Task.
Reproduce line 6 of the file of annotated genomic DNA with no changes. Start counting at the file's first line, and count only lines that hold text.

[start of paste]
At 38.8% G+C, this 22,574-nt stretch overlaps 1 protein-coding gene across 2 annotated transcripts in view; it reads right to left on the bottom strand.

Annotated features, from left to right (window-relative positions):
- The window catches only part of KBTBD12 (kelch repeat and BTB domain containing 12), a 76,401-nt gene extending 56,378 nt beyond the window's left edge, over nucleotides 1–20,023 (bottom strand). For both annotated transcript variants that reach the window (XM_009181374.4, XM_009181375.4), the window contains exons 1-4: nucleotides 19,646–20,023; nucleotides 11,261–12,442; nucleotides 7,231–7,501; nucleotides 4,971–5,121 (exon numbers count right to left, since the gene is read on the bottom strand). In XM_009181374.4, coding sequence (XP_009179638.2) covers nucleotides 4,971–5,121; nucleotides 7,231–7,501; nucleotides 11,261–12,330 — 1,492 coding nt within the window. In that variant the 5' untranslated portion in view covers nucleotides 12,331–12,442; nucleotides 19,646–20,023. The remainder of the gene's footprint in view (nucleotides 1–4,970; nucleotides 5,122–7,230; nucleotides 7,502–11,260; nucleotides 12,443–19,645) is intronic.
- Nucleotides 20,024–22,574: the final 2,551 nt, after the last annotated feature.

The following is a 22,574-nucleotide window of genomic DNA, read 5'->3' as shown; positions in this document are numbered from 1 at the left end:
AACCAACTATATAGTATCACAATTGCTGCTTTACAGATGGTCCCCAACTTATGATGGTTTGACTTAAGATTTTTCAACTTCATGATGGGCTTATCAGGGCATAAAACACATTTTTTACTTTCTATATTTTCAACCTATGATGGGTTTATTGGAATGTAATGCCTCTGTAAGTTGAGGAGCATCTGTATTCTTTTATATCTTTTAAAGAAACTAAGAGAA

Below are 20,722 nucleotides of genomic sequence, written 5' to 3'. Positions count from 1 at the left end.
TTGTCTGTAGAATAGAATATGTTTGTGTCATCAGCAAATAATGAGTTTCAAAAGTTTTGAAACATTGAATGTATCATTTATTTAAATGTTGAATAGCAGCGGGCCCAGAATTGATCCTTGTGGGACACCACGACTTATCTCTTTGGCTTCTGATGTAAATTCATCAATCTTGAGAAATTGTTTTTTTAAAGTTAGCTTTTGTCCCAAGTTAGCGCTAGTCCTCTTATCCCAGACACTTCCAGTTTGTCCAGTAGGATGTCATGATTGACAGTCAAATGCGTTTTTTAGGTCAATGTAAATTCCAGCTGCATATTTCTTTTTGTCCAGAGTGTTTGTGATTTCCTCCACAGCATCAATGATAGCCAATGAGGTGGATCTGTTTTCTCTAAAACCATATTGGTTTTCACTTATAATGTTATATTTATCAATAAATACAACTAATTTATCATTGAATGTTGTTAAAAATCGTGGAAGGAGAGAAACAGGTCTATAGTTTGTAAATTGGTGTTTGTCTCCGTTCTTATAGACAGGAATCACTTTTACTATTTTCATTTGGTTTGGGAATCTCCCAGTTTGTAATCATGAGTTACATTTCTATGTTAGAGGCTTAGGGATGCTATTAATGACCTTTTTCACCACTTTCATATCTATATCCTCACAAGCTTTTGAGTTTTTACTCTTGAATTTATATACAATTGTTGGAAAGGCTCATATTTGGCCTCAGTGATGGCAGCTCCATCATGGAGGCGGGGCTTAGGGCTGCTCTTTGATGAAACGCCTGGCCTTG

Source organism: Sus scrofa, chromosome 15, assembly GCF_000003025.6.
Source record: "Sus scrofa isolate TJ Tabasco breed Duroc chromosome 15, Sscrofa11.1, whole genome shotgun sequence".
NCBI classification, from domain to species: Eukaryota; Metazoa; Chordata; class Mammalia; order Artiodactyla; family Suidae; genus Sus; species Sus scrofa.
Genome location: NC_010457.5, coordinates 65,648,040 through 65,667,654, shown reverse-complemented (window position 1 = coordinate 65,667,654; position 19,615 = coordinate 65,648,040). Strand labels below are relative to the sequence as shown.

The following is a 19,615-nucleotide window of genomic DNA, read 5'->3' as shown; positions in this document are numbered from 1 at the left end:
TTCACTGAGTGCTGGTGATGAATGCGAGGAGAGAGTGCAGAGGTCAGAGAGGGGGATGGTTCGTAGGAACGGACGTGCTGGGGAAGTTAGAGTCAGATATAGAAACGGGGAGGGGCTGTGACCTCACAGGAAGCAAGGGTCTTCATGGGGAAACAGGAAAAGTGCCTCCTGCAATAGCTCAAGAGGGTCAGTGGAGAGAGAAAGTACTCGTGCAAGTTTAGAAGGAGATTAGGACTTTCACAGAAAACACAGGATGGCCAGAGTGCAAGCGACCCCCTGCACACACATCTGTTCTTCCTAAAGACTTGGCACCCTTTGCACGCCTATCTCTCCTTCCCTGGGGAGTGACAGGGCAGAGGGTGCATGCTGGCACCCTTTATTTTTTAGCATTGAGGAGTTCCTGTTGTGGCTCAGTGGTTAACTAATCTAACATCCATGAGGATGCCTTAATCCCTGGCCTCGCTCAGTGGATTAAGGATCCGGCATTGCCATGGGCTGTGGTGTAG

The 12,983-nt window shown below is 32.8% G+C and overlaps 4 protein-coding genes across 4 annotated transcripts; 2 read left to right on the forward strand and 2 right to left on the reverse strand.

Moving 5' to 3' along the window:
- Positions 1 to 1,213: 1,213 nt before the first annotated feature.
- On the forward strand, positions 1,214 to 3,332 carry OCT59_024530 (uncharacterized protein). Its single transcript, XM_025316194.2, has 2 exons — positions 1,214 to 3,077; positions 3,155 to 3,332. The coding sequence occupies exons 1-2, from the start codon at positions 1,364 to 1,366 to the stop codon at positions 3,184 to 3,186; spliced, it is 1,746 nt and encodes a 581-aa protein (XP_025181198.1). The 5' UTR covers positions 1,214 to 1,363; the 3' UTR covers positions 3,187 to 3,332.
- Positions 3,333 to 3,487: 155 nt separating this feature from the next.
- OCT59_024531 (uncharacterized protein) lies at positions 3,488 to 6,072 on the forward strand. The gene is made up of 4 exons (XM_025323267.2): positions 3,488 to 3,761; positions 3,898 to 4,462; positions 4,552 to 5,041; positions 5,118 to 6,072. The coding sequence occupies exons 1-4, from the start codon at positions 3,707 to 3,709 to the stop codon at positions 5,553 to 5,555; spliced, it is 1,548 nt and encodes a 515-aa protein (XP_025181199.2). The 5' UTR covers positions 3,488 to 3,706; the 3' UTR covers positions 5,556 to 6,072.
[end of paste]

AACCAACTATATAGTATCACAATTGCTGCTTTACAGATGGTCCCCAACTTATGATGGTTTGACTTAAGATTTTTCAACTTCATGATGGGCTTATCAGGGCATAAAACACATTTTTTACTTTCTATATTTTCAACCTATGATGGGTTTATTGGAATGTAATGCCTCTGTAAGTTGAGGAGCATCTGTATTCTTTTATATCTTTTAAAGAAACTAAGAGAA